Chinese political slogans in London’s Graffiti area sparks row

In an interview with VOA Cantonese, Australia-based Chinese political cartoonist Badiucao called the graffiti “a crude piece of work.”…reports Asian Lite News

London’s Brick Lane, famed for its street art, appears to be the scene of the latest face-off between pro-democracy supporters and Chinese loyal to President Xi Jinping’s rule, Voice of America (VOA) reported.

Early on Saturday, people whitewashed a section of the street art wall, then spray painted a set of 12 two-character words in Chinese. The words included “Democracy, Civility, Freedom, Equality, Justice and The Rule of Law.

Over the weekend, big red Chinese characters painted on a white background, extolled “core socialist values,” sentiments first expressed by Xi’s predecessor, Hu Jintao, and embraced by the Chinese Communist Party (CCP), VOA reported.

Most of the slogans have since been covered by anti-CCP sentiments, and a Chinese student who led the sloganeers claimed to have received death threats.

As the slogans attracted negative comments online, people went to Brick Lane to paint comments critical of Beijing such as ‘Free Uighurs’ and ‘Free Tibet’. There were references to the bloody Tiananmen Square massacre of 1989, VOA reported.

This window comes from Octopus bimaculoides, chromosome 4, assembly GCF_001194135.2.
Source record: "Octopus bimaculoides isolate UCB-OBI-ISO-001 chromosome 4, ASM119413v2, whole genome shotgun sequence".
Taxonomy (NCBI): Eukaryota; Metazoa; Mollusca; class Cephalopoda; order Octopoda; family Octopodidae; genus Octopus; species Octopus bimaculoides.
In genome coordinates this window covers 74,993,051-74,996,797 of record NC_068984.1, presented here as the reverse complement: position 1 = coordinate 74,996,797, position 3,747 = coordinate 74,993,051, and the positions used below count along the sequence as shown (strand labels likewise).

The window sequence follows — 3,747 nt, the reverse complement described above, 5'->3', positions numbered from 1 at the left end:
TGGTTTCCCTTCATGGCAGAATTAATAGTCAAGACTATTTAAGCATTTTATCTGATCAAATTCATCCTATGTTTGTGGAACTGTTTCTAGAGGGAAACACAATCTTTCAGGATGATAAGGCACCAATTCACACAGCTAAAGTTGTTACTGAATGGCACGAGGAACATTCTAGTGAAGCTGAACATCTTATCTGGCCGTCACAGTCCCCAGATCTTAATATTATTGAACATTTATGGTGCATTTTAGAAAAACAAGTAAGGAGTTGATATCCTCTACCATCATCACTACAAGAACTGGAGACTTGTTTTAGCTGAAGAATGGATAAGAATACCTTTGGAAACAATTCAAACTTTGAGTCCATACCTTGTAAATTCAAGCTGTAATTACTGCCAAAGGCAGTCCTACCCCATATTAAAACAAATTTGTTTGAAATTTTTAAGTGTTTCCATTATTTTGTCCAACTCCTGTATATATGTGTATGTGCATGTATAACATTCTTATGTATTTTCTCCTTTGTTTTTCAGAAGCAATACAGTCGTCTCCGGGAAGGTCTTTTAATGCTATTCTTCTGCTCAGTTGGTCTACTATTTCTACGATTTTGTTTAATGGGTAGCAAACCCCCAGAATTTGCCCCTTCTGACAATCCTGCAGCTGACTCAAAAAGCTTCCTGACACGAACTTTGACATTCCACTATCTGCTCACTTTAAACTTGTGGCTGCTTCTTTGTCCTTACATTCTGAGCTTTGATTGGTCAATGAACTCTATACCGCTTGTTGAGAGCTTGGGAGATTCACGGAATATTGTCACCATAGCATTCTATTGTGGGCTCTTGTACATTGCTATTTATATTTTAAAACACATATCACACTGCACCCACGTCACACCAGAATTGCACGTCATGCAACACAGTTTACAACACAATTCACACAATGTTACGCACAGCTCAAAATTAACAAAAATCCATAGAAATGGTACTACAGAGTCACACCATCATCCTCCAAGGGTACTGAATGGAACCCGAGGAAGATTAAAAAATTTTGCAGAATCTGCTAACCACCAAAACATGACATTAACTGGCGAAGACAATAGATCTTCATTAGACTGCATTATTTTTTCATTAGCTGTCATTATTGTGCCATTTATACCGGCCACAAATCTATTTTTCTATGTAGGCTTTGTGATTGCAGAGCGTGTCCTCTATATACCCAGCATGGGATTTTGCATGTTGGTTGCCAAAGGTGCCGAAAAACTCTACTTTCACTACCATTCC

The whitewashed area of slogans covered a tribute to a popular street artist, Marty, painted by his fellow artist and friend, Benzi Brofman.

On Instagram, Brofman said painting over works like his was part of the street art culture.

Brofman told VOA Cantonese on Sunday that he was focused on creating new artwork and that Monday was also his birthday; thus, he would “prefer not to waste my time and energy on this issue.”

“My mind is set on my future art projects that will, hopefully, bring joy and comfort to people,” he said.

In an interview with VOA Cantonese, Australia-based Chinese political cartoonist Badiucao called the graffiti “a crude piece of work.”

Regardless of whether the sloganeer was trying to be patriotic or satirical, said Badiucao, the real cost was not borne by them, but by the local street artists who have put in weeks or even months of effort for their work, VOA reported.

“Some may ask, isn’t graffiti about free expression? Aren’t all artworks eventually covered by new ones? Yes, indeed, street art is like a carousel, but street artists don’t cover other artworks randomly,” he said.

“Often, we choose to cover old works or ones that have been tagged as heavily damaged. For new works, especially those with commemorative significance, artists tend to choose to show respect,” he added.

“Perhaps in the eyes of many, this act has caused a thousand waves and is, therefore, a success,” said Badiucao.

Wang Hanzheng, a Royal College of Art student who signs his art with the name Yi Que, made the pro-Chinese graffiti, VOA reported.

Giving almost everyone what they wanted, Yi Que gained massive fame through the spectacle, ‘little pinks’ patriots got the pride of their slogans being seen in the heart of London, and dissenters got evidence exposing the Chinese Communist Party’s threat to freedom of speech, the report stated.

“However, after the carnival of chaos, it’s the local artists who are forced to pay the price. They have involuntarily borne the cost of this publicity stunt,” Badiucao said. (ANI)

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